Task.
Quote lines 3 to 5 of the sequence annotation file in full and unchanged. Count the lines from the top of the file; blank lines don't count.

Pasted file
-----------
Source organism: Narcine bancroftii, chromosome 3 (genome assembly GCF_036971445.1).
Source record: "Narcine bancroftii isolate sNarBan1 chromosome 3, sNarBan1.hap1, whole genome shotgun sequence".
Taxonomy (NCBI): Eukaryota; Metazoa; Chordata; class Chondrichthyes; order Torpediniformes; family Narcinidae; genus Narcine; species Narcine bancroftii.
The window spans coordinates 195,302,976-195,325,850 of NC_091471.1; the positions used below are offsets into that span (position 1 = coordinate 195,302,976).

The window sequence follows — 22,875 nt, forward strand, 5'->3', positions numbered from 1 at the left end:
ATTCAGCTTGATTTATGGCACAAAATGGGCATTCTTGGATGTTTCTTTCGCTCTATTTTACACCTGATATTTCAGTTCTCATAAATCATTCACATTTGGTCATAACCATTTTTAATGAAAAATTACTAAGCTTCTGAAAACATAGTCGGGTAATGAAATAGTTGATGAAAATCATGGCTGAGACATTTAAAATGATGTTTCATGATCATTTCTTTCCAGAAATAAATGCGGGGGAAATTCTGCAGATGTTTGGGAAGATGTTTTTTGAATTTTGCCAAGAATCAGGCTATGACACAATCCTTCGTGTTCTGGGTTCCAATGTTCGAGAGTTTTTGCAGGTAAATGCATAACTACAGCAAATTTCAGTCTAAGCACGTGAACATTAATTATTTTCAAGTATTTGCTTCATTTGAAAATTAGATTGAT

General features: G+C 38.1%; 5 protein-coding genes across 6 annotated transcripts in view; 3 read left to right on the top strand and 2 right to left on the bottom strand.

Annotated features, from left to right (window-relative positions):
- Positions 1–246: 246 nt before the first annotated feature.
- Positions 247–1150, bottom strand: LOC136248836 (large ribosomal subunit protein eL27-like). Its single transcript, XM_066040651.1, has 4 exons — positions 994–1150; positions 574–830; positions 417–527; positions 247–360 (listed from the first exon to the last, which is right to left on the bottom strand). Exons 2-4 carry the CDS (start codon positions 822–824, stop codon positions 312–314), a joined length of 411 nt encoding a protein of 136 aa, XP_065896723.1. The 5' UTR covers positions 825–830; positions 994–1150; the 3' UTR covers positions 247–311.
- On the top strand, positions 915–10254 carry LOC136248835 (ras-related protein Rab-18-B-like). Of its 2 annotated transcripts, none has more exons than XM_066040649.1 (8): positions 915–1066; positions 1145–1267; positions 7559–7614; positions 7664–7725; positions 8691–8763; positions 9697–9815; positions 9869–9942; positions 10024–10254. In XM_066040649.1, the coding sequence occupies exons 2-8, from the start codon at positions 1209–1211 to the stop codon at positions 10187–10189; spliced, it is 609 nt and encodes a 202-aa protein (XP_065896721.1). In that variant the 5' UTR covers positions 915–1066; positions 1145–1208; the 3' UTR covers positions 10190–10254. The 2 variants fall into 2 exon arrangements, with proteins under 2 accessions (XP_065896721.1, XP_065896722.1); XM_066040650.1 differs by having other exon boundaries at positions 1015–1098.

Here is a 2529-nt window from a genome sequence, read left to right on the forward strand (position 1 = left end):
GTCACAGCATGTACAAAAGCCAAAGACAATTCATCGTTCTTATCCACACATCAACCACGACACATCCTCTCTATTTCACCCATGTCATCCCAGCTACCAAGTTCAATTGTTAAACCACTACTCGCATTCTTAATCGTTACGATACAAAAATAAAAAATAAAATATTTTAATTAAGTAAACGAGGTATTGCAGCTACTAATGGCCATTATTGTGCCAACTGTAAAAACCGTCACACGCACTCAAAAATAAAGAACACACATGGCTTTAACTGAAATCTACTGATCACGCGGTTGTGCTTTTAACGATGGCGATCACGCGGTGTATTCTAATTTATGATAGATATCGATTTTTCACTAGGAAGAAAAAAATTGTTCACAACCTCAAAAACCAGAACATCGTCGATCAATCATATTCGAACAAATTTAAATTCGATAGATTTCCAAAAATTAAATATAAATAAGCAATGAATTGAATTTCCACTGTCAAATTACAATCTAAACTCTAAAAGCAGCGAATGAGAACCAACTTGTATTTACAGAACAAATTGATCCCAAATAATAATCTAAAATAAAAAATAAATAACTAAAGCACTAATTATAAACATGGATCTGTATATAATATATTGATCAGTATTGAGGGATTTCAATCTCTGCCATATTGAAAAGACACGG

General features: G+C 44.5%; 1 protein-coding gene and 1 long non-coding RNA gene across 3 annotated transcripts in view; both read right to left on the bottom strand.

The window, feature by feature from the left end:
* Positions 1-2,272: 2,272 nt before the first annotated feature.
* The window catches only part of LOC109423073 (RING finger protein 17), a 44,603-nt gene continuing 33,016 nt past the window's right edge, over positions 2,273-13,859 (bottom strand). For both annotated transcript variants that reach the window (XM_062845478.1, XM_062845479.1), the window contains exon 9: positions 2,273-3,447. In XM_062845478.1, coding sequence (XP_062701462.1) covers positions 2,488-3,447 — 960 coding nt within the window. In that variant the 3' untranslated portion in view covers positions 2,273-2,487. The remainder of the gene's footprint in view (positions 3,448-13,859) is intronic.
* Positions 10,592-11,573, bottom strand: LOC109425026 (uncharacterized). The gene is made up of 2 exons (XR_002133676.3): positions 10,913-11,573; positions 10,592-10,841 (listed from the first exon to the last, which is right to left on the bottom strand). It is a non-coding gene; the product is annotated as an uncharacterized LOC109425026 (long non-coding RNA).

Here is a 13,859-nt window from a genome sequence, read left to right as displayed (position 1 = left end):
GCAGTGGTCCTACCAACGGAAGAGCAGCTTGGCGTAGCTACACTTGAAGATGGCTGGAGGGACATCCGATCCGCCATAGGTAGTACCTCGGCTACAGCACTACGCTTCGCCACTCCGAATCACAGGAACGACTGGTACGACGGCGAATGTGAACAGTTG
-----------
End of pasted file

Taxonomy (NCBI): Eukaryota; Metazoa; Chordata; class Chondrichthyes; order Torpediniformes; family Narcinidae; genus Narcine; species Narcine bancroftii.
The window spans coordinates 195,302,976-195,325,850 of NC_091471.1; the positions used below are offsets into that span (position 1 = coordinate 195,302,976).

The window sequence follows — 22,875 nt, forward strand, 5'->3', positions numbered from 1 at the left end: